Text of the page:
SharePoint – Adding the document-version-history into MS Word

Office has a lot of nice features connected to SharePoint, one of them should be a way to insert the version history into your document. Unfortunately there’s no such thing. Maybe because MS wants you use SharePoint when you check the version history. But documents can be taken offline, moved, mailed or whatever and the person reading the document doesn’t necessary have access to SharePoint but still wants to know the story behind the document.

There is no fancy way to do this, not without an Office-Addin and nobody wants that, considering development hours and distribution to clients.

I had to figure out a way to get the document-version-history from SharePoint 2010 into MS Word using SharePoint/Office functionality. This is nothing standard and from what I have found, there is no easy way to do this.

What if I could use a Quick Part to show this? And since fields from SharePoint can be shown as Quick Parts in MS Word, this might be an easy way to do it!?

First I created a hidden field with PowerShell, a Note field with unlimited length and added it to the Content Types used by the documents. You can of course create a feature, console application or likewise to do this.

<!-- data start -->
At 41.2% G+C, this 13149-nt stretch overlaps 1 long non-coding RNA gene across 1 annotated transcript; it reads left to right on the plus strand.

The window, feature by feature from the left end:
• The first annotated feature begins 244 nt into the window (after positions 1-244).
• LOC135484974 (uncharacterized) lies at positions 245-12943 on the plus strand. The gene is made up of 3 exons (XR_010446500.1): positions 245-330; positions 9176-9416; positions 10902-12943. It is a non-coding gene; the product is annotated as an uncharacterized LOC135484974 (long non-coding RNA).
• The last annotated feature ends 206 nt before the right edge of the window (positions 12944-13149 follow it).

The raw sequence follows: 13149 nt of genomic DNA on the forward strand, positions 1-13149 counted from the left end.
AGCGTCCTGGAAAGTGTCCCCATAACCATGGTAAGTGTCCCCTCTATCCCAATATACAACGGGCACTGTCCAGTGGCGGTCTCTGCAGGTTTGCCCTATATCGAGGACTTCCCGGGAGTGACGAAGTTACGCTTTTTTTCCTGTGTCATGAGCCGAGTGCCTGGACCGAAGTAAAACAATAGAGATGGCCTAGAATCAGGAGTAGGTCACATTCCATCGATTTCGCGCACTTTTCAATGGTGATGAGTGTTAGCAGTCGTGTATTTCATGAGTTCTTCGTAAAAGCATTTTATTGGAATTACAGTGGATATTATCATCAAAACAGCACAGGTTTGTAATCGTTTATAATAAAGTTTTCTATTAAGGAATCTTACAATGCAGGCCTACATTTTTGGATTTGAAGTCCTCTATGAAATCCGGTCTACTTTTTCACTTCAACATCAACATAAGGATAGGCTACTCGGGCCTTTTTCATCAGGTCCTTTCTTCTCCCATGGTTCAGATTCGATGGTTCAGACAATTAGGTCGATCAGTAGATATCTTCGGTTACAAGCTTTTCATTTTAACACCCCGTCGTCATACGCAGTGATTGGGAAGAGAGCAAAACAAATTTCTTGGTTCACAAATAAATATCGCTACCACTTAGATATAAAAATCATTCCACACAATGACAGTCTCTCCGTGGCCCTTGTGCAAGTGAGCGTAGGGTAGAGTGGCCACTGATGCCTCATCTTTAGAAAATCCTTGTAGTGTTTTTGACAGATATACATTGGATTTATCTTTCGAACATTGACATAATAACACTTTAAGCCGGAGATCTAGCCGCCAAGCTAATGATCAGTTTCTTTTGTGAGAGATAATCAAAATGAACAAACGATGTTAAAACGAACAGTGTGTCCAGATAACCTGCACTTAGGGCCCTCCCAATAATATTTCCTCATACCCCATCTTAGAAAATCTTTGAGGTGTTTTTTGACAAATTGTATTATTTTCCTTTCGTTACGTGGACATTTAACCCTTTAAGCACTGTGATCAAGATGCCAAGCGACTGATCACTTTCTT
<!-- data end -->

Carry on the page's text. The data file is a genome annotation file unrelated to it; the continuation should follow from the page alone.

Do not use $field.Hidden = $true, this will cause the field to NOT appear as a Quick Part.

When this is done, you will have a field that will not be shown in SharePoint forms, but it will appear as a Quick Part in MS Word.


SharePoint – Adding the built-in Document-ID in the document file name

I discovered that this has been done many times after we did it. Anyway, I will share my experience.

Back in 2010 I was involved in a project which consisted of creating a strict SharePoint site with meta-data oriented document storage. No folders what so ever, except for 10 document libraries. This idea wasn’t that hard to implement considering how easy it is to create static metadata in SharePoint and adding it to Content Types. How ever, if you want to put all documents in the same container, you will have to use unique file-names, otherwise files with same names will overwrite each other with new versions.

Now, how do you create a unique file name that i based on the file name which the user has entered? Well, you can always just add a custom ID or the list-item-ID in the end of the file name or you can use folders like normal people and pray that no one uploads a document with identical name.

In this case we had already decided to use SharePoint 2010’s built-in feature for generating Document-ID. By using this we will also be able to use some other features that is connected to the Document-ID, like search and the ability to create dynamic URLs (which i will get back to).

One of the requirements was that the user should never have to see their document in SharePoint without the unique ID in the file name.